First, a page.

My wife, a psychologist, leads an informal therapy group for the bereaved as a part of her practice; and knowing this, I have watched more keenly than I otherwise would have for new books on widowhood. The fact is, though, that new books on this commonest of all forms of bereavement are relatively rare. Books on divorce are commoner. Books on the strain of being a modern woman trying to have it all, or do it all, are much commoner indeed.
All of which makes "Your Lone Journey" seem even more the small miracle it would have seemed in any event. In 20 or so pages, M. B. Goffstein illustrates the lyrics of a song by Rosa Lee and Doc Watson. The words--wonderfully simple--could refer to any final leave-taking, but here they are spoken by a woman.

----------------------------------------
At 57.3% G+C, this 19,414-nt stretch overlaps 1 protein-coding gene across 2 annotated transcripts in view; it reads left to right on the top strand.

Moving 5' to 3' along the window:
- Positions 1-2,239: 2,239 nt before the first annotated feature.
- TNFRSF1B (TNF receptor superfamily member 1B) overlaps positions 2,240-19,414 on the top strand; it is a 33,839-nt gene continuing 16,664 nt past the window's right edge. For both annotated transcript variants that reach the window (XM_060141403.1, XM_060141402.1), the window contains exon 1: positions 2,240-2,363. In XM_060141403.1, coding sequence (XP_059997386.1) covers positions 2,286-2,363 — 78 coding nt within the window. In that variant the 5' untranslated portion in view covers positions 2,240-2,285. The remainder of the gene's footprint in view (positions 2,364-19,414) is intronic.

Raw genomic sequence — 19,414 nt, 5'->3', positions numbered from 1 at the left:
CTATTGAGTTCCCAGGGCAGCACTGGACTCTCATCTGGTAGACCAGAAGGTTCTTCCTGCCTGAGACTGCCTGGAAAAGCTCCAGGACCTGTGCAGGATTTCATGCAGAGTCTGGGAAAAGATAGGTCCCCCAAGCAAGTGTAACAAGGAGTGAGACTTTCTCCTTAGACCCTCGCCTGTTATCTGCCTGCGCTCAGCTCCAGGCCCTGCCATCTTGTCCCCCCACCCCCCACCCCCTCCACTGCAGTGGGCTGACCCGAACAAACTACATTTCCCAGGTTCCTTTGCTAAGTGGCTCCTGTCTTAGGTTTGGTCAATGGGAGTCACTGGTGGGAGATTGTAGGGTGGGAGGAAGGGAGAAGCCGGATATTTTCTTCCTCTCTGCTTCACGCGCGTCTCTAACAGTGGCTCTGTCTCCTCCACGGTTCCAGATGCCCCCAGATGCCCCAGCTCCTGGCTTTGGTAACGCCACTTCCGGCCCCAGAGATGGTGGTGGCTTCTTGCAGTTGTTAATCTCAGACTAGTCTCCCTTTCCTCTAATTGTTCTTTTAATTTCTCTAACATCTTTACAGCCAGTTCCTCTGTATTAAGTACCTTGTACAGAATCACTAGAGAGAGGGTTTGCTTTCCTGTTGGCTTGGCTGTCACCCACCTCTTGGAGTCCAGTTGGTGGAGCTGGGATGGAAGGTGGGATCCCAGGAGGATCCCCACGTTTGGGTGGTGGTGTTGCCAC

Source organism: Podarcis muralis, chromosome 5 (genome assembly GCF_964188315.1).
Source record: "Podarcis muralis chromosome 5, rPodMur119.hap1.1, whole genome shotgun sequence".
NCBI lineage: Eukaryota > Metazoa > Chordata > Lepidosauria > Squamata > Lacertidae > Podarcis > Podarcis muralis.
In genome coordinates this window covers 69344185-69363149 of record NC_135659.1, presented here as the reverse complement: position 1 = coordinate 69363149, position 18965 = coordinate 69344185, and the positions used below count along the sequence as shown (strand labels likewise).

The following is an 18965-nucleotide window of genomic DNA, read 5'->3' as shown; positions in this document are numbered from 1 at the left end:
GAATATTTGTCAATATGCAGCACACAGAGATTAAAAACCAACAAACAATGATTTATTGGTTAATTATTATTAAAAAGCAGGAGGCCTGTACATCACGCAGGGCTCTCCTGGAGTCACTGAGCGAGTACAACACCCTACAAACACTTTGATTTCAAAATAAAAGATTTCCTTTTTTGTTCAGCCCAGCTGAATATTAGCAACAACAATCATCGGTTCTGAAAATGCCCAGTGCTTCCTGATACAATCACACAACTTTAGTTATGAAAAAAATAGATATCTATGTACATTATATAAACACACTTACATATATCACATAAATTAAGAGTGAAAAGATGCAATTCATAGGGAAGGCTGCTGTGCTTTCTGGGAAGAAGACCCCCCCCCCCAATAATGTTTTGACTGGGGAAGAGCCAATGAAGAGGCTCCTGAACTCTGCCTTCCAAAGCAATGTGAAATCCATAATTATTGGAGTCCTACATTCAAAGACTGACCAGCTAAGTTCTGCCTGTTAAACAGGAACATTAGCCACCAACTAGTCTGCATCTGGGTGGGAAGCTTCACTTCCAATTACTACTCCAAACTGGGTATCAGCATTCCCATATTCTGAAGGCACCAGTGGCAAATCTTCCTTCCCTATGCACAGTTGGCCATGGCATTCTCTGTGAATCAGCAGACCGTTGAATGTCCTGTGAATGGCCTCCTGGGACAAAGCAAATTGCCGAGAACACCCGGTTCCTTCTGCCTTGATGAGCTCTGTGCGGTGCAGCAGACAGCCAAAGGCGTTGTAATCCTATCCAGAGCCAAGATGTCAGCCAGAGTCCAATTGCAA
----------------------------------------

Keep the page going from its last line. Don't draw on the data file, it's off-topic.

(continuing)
Goffstein's illustrations are called paintings on the title page, but visually their effect is that of chalk, blurred. All is seen as if with dimmed vision or through tears. It is impossible in fact to distinguish features on the face of the quiet, gray-haired woman who is the only figure we see. She could be anybody. If your father is dead, she could be your mother. Thus are you drawn in.